Carl Sandburg was the namesake for the junior high school I attended, in a suburb of Chicago. There were two other middle schools in that suburb, one almost named after a famous English statesman (Winston Churchill; Churchville’s close, right?) and the other after… god knows whom (maybe William Jennings Bryan, the infamous lawyer in the Scopes Monkey Trial?). I just looked up my old school, and it’s got a website. Mrs. Beck is still teaching 7th grade social studies, but it looks like all the other names have changed. Mrs. Goodman, my favorite teacher ever, has passed on; I heard the news several years ago from a friend. It surprised me, but then again, our teachers–like ourselves–cannot live forever.

I had hoped she would see my success one day. That I could write and tell her I’d finally made it, the way she thought I would. Alas, I cannot.

So Carl, would you have written a poem for Mrs. G? You wrote one for every dogsbody in Chicago, but what about us kids from the suburbs? Would you spare a dime for us?

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What the Dog Saw and Other Adventures by Malcolm Gladwell by Crack Books

What the Dog Saw and Other Adventures What the Dog Saw and Other Adventures by Malcolm Gladwell

My rating: 4 of 5 stars
Okay, to be totally fair, I didn’t get to finish this book before I had to return it to the library (someone else had put a hold on it), but the articles I read were enough to make me give it 4 stars. I’m sure, had I finished the volume, that I would’ve given it the full 5 stars, because Malcolm Gladwell is one of those rare brilliant writers who make me want to read everything he’s ever written.

Well, okay, I’m still not that excited to be reading about sports, but other than that, everything ELSE.

I definitely want to finish reading the rest of these essays, at some point, but I’ve got The Tipping Point and others in the Gladwell collection on my to-read list, so I’ll be back for more.

Also? LOVE the title article on the “dog whisperer.” It’s great to know that even the man who loves dogs will not put a dog before a human family member. (You may be the leader of the pack, but you still have to know when to be a human animal.)

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The Way of Silence: The Prose and Poestry of Basho by Richard Lewis by Crack Books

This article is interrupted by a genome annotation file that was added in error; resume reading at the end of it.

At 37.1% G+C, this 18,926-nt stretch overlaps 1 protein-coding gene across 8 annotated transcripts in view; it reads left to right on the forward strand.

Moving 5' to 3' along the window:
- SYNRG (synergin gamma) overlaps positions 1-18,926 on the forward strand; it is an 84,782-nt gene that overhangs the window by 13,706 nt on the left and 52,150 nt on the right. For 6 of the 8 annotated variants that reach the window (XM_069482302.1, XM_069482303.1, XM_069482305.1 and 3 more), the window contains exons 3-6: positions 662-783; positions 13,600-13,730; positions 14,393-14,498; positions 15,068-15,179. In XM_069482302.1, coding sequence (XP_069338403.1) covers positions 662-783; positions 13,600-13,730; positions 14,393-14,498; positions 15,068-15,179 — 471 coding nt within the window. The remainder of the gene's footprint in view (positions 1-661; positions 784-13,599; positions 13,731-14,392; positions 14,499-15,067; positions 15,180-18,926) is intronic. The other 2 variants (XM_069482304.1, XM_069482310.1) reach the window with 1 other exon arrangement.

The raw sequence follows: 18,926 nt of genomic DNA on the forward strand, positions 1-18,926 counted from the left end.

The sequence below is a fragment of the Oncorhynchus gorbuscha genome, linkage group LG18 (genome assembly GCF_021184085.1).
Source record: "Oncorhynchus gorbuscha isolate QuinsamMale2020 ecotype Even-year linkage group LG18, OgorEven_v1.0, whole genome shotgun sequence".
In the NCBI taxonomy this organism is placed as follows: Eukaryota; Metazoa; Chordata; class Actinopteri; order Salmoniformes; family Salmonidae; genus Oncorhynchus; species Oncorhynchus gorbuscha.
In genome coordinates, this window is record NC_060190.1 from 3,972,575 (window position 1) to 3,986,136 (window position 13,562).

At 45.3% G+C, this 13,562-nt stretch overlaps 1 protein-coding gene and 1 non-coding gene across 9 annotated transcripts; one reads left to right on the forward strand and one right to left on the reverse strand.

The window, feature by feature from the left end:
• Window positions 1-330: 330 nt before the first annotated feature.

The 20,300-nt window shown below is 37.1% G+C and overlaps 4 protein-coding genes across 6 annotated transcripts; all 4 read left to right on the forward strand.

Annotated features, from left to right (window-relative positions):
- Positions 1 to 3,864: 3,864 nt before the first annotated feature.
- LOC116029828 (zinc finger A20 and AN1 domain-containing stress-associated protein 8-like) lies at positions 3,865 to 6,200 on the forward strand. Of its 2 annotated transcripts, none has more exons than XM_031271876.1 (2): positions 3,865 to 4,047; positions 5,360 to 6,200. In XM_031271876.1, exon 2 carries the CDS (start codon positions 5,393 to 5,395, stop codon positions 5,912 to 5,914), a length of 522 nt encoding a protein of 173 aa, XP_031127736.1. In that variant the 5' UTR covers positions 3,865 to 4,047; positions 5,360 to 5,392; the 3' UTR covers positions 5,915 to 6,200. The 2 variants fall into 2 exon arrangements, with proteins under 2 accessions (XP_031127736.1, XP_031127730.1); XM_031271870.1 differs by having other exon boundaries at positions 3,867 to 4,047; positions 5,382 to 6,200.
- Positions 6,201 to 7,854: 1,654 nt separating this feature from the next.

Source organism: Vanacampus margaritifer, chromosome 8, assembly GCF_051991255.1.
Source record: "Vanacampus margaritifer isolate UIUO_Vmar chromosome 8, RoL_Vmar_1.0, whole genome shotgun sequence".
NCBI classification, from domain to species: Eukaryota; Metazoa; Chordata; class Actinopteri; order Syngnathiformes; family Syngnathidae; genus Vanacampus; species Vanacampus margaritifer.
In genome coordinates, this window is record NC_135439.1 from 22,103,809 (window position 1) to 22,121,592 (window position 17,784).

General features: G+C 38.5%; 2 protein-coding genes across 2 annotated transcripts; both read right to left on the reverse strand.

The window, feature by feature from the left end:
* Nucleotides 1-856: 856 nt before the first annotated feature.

The Way of Silence: The Prose and Poetry of Basho by Richard Lewis

My rating: 5 of 5 stars
Great book of haiku by the master (or perhaps the originator) of the form, Basho.

In lieu of a review, here are some of my favorites:

-The first winter rain,
And my name shall be called
“Traveller.” (47)

-Winter desolation;
In a world of one color
The sound of the wind. (57)

-The Way of Haiku arises from concentration and lack of distraction.
Look well within yourself. (70)

-I do not seek to follow in the footsteps of the men of old;
I seek the things they sought. (82)

Also, love the photos by Helen Buttfield, though that’s a most unfortunate name for a photographer (or anyone, really).

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I Was A Teenage Dominatrix by Shawna Kenney by Crack Books
January 11, 2010, 8:56 PM
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I Was a Teenage Dominatrix: A Memoir I Was a Teenage Dominatrix: A Memoir by Shawna Kenney

My rating: 5 of 5 stars
Great memoir from a “teenage” dominatrix, explaining how she got into this unusual line of work, what it was really like, and why she eventually left. No sob stories, no stories of abuse, no excuses, just a realistic depiction of a really interesting part-time job. Highly recommended to anyone curious about the biz!

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Sleep Toward Heaven by Amanda Eyre Ward by Crack Books
January 9, 2010, 1:18 PM
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Sleep Toward Heaven: A Novel Sleep Toward Heaven: A Novel by Amanda Eyre Ward

My rating: 4 of 5 stars
My first “Texan” book, i.e. a book by a Texan (and Austin-based) writer. This was a good one! I enjoyed the changing POV, the characters, the way the Death Row women were complex and not just caricatures of “bad girls.” I would definitely check out more by this author. Sorry so short, but sometimes you’ve just got to read ’em to see for yourself!